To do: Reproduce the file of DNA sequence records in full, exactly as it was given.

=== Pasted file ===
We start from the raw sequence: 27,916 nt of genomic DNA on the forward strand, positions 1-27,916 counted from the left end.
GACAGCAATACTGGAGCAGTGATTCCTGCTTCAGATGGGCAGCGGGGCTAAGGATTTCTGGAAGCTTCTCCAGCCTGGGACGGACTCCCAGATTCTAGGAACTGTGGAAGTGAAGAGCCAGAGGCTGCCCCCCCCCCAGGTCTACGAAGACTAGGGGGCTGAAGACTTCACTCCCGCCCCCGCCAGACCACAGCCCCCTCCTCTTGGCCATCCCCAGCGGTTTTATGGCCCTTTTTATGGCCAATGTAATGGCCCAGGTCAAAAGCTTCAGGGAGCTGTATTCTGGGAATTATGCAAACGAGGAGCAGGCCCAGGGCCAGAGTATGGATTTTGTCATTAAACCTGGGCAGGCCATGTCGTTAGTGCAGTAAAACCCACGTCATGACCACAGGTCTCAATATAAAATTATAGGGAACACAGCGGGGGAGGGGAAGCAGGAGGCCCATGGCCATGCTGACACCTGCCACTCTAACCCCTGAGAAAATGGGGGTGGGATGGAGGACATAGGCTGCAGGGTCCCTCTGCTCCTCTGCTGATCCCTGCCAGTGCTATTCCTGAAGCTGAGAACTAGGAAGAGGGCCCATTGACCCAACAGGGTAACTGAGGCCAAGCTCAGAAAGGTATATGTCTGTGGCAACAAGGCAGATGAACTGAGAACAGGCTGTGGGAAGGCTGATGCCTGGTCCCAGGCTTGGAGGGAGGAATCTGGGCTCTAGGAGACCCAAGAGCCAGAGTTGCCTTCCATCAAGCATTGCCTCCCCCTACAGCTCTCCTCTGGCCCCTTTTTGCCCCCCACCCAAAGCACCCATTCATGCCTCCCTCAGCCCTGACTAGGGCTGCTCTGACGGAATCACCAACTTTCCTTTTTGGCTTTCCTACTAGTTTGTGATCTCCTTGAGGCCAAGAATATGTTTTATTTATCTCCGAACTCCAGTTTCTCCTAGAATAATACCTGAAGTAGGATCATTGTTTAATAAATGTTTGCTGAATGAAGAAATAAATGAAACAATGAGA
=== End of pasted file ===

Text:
We start from the raw sequence: 27,916 nt of genomic DNA on the forward strand, positions 1-27,916 counted from the left end.
GACAGCAATACTGGAGCAGTGATTCCTGCTTCAGATGGGCAGCGGGGCTAAGGATTTCTGGAAGCTTCTCCAGCCTGGGACGGACTCCCAGATTCTAGGAACTGTGGAAGTGAAGAGCCAGAGGCTGCCCCCCCCCCAGGTCTACGAAGACTAGGGGGCTGAAGACTTCACTCCCGCCCCCGCCAGACCACAGCCCCCTCCTCTTGGCCATCCCCAGCGGTTTTATGGCCCTTTTTATGGCCAATGTAATGGCCCAGGTCAAAAGCTTCAGGGAGCTGTATTCTGGGAATTATGCAAACGAGGAGCAGGCCCAGGGCCAGAGTATGGATTTTGTCATTAAACCTGGGCAGGCCATGTCGTTAGTGCAGTAAAACCCACGTCATGACCACAGGTCTCAATATAAAATTATAGGGAACACAGCGGGGGAGGGGAAGCAGGAGGCCCATGGCCATGCTGACACCTGCCACTCTAACCCCTGAGAAAATGGGGGTGGGATGGAGGACATAGGCTGCAGGGTCCCTCTGCTCCTCTGCTGATCCCTGCCAGTGCTATTCCTGAAGCTGAGAACTAGGAAGAGGGCCCATTGACCCAACAGGGTAACTGAGGCCAAGCTCAGAAAGGTATATGTCTGTGGCAACAAGGCAGATGAACTGAGAACAGGCTGTGGGAAGGCTGATGCCTGGTCCCAGGCTTGGAGGGAGGAATCTGGGCTCTAGGAGACCCAAGAGCCAGAGTTGCCTTCCATCAAGCATTGCCTCCCCCTACAGCTCTCCTCTGGCCCCTTTTTGCCCCCCACCCAAAGCACCCATTCATGCCTCCCTCAGCCCTGACTAGGGCTGCTCTGACGGAATCACCAACTTTCCTTTTTGGCTTTCCTACTAGTTTGTGATCTCCTTGAGGCCAAGAATATGTTTTATTTATCTCCGAACTCCAGTTTCTCCTAGAATAATACCTGAAGTAGGATCATTGTTTAATAAATGTTTGCTGAATGAAGAAATAAATGAAACAATGAGA